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Thursday, July 25, 2013
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In most data centers, DCIM rests on a shaky foundation of manual record keeping and scattered documentation. OpManager replaces data center documentation with a single repository for data, QRCodes for asset tracking, accurate 3D mapping of asset locations, and a configuration management database (CMDB). In this webcast, sponsored by ManageEngine, you will see how a real-world datacenter mapping stored in racktables gets imported into OpManager, which then provides a 3D visualization of where assets actually are. You'll also see how the QR Code generator helps you make the link between real assets and the monitoring world, and how the layered CMDB provides a single point of view for all your configuration data.

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This webinar will help attendees understand the overall concept of SDN and its benefits, describe the different conceptual approaches to SDN, and examine the various technologies, both proprietary and open source, that are emerging. It will also help users decide whether SDN makes sense in their environment, and outline the first steps IT can take for testing SDN technologies.

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An Automated Answer To WLAN Setup Headaches

At the beginning of every semester, university wireless networks face a massive BYOD challenge. Wireless network onboarding services ease the pain.

Wireless networks can be very complicated. Technology is one thing, and the policy behind implementing your WLAN is completely another. There is a secret weapon to bringing order to your wireless client base -- and getting policy compliance as well -- in the form of onboarding.

In its simplest incarnation, client onboarding is an automated methodology that configures client devices for use on a specific wireless network. Rather than ask the human beings that use those devices to fumble their way through several steps to get their device settings right for use on a business-grade WLAN, onboarding does it for them. More sophisticated onboarding systems might go further than basic wireless profile setup; they might also do things like checking that Windows’ integrated firewall is enabled and that profiles for other non-secure wireless networks are removed.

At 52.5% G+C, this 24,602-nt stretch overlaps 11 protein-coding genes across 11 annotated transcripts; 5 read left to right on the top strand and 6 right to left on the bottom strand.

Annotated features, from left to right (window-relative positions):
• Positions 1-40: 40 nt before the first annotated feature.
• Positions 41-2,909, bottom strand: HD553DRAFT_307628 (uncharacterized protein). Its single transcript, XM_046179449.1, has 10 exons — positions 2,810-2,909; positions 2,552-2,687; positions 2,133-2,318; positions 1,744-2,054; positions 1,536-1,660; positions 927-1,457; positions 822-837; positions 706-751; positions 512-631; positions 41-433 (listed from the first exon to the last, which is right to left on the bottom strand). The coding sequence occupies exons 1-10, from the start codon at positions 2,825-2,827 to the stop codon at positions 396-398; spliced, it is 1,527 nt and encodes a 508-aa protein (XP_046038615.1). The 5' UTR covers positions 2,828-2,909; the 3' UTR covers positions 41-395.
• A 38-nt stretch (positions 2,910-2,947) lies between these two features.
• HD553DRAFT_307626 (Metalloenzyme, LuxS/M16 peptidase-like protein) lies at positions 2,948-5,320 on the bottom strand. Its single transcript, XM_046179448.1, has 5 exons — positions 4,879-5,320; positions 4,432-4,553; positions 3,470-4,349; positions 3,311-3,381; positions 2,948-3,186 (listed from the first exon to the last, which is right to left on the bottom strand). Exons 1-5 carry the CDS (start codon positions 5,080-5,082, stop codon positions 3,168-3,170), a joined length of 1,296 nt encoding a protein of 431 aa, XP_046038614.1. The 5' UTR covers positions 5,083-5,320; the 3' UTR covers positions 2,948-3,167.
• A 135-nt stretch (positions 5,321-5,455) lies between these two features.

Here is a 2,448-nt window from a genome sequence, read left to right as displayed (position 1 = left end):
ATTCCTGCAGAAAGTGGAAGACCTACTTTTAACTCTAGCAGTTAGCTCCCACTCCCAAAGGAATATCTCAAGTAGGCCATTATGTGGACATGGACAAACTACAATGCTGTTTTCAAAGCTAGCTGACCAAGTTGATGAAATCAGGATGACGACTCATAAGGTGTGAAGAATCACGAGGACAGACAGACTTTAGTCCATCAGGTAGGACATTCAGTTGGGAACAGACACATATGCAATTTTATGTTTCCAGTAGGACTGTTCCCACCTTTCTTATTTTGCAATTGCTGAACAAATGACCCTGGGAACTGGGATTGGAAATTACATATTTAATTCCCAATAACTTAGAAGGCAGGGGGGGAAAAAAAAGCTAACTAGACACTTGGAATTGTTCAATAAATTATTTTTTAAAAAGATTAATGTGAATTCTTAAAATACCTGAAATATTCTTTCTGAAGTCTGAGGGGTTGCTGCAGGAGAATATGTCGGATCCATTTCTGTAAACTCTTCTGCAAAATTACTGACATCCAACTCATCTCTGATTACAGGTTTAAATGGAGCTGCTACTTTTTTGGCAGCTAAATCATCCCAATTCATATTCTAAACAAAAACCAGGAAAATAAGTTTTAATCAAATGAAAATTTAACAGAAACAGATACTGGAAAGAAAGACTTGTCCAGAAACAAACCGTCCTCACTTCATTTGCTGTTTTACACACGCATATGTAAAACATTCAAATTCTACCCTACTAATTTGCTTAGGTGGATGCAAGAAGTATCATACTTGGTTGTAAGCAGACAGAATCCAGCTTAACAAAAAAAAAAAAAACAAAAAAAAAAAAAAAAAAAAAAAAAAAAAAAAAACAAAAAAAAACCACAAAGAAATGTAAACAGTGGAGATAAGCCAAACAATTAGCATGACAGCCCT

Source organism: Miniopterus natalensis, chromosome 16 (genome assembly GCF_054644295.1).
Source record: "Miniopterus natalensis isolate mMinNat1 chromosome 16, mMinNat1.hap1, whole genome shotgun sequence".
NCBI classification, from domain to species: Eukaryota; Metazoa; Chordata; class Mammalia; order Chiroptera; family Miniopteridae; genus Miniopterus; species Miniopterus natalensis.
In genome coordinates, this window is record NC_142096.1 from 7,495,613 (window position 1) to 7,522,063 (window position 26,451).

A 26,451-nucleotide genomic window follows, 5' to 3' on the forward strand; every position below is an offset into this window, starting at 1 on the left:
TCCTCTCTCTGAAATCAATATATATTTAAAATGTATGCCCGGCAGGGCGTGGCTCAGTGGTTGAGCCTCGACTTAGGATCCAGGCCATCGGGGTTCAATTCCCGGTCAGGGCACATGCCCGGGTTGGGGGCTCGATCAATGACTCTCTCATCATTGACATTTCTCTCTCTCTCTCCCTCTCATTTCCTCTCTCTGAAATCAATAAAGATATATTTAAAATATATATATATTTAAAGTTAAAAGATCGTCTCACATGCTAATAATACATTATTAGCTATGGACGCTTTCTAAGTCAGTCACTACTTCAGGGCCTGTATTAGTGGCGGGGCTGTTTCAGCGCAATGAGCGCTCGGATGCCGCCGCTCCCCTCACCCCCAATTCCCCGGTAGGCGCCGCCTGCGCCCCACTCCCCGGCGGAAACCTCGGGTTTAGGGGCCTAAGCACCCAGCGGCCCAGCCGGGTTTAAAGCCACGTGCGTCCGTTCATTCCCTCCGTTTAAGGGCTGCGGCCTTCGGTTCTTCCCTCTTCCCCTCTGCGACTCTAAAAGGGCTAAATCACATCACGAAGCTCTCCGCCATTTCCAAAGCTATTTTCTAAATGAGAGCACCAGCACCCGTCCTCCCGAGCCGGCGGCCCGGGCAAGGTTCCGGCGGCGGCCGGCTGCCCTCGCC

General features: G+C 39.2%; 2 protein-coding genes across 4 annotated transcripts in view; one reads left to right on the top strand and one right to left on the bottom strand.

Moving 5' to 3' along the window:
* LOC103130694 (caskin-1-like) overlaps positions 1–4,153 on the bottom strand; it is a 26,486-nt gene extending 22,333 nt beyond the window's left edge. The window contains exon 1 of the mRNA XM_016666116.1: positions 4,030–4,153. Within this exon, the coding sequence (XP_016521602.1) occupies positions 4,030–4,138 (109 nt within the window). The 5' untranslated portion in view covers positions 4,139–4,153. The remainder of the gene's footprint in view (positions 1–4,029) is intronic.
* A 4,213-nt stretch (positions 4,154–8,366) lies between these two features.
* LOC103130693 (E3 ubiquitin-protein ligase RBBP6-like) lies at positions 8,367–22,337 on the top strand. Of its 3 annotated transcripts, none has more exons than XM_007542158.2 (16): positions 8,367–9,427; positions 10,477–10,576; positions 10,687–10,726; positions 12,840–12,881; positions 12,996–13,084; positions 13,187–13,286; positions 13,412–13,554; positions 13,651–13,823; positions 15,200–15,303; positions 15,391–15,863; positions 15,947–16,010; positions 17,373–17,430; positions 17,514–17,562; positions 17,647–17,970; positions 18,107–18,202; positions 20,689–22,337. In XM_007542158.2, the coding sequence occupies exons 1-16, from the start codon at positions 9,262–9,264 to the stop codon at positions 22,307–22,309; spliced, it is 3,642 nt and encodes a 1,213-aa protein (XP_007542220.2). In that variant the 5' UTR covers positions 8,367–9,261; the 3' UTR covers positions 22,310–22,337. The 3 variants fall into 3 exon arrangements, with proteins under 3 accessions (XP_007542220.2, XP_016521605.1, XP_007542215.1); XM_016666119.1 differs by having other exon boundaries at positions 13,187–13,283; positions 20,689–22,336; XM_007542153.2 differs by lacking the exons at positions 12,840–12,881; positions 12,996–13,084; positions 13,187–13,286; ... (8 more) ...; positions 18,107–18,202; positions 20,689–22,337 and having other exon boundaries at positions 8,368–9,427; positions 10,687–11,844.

Out in the wireless industry, the BYOD trend is touted as a relatively new phenomena, and onboarding has come to be seen as a must-have for customers and a must-provide for most major WLAN vendors. But those of us who support technology in the higher-ed space (and arguably to a lesser degree the K-12 tech folks) have been dealing with a client device base that is largely BYOD for years. We know that security and ease of use are often at odds, and that getting multiple operating systems to play on a secure WLAN can be a pain that throbs worse as operating systems get patched, drivers become dated and network technology refreshes. There are countless home-grown ways to tackle the issue, but modern onboarding solutions are way better.

I have had the opportunity to see or try native onboarding solutions from WLAN vendors Aerohive, AirTight, Aruba, Meru and Motorola. Each is basically the same functional animal (there are only so many ways to configure client devices), with additional strengths and weaknesses to consider. In my own very large Cisco wireless deployment, we use a third-party onboarding solution called XpressConnect, from Cloudpath. This is a market that is growing, but most native onboarding solutions work only with the vendors' own WLAN environments.

... Read full story on InformationWeek

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